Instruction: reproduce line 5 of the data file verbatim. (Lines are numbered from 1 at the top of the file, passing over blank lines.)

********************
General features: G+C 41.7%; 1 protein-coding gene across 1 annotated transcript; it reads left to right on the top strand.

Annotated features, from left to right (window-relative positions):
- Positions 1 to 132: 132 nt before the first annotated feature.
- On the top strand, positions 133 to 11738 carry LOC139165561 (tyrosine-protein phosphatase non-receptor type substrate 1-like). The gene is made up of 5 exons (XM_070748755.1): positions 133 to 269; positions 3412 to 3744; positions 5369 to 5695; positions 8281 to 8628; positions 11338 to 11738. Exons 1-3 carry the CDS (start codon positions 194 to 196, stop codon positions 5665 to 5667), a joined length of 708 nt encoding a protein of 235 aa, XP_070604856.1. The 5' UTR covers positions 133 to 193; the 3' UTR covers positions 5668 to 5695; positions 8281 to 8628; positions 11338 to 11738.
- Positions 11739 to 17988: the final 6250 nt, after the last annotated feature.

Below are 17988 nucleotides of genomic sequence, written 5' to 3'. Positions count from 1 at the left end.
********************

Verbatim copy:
- Positions 11739 to 17988: the final 6250 nt, after the last annotated feature.